Previously, grant making in the area of environmental justice research by both NIH and EPA has focused primarily on bridging the communication gap between researchers and community members to build trust, to insure that communities had a voice in the identification of environmental health issues and to provide community residents with access to information explaining research results. Over time, community role has matured in such a manner that there are collaborative researcher and community participation in the identification of environmental research questions and the implementation of policies to reduce exposures and improve public health. One of the best examples of successful models of community-based participatory Research (CBPR) to inform the full spectrum from basic science research, mechanistic and toxicological research, molecular and cellular sciences, clinical and public health research, exposure assessment, behavioral and economic sciences and social policy research, translation and policy intervention research ihas been the EPA/NIEHS Children’s Environmental Health Research Centers. The model of funding centers that fosters collaboration across disciplines, supports basic and applied research, and embraces CBPR is needed to better develop evidence-based solutions for the issues of environmental justice and disproportionate environmental health impacts.

Information Requested

This RFI invites input from the broader environmental public health disparities research community and other interested parties on the following and other matters relating to the proposed Centers:

1.  Research priorities that should be addressed.

2. Lessons learned on successful strategies, including community engagement, for conducting research on environmental health disparities. 

3.  Strategies and opportunities to reduce environmental health disparities through health care provider networks such as community-health centers.

4. Developing strategies to enhance the translation of scientific knowledge to inform policy, systems change and implementation of environmental health decision-making.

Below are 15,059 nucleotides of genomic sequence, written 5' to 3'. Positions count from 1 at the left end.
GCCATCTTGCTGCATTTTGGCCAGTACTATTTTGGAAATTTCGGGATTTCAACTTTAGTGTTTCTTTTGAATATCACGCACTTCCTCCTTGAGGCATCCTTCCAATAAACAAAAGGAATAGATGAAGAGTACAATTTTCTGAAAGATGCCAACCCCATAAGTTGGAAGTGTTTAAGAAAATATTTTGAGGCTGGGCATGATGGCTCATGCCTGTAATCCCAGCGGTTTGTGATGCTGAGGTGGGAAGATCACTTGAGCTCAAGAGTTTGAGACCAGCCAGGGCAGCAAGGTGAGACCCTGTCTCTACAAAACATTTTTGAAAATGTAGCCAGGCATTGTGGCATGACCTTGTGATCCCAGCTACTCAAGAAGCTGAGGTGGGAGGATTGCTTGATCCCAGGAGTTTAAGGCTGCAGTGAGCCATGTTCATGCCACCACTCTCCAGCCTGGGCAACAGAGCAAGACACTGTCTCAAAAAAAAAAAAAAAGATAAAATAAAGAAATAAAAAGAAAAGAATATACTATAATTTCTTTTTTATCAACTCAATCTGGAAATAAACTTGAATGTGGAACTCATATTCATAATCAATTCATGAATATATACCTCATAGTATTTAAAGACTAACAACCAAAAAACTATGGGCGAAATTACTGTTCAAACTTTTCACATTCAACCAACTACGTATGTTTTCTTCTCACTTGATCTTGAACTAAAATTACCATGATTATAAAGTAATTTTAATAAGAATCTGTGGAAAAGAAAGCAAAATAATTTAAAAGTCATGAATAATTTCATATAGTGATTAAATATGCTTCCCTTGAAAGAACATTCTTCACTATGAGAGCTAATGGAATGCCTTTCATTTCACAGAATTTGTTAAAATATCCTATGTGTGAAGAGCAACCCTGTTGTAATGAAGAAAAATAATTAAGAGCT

How to Submit a Response

Responses to this RFI are due by November 23, 2012. Responses should be limited to one or two pages and marked with this RFI identifier NOT-MD-13-002. Responses must be submitted electronically to

Any personal identifiers (e.g., names, addresses, email addresses, etc.) will be removed when responses are compiled.  Proprietary, classified, confidential, or sensitive information should not be included in your response. Replies to individual topics are optional, and anonymous responses are permitted.  The information provided will be analyzed and may appear in various reports.

This RFI is for planning purposes only and is not a solicitation for applications or an obligation on the part of the U.S. Government to provide support for any ideas identified in response to it.  Please note that the U.S. Government will not pay for the preparation of any comment submitted or for its use of that comment.


Please direct all inquiries to:

Nishadi Rajapakse, PhD, MHS
Health Scientist Administrator
Division of Scientific Programs
National Institute on Minority Health and Health Disparities (NIMHD)
Telephone: (301) 496-4388
FAX: (301) 480-4049

Devon Payne-Sturges, DrPH
Assistant Center Director for Human Health
Office of Research and Development
National Center for Environmental Research
U.S. Environmental Protection Agency
Telephone: (703) 347-8055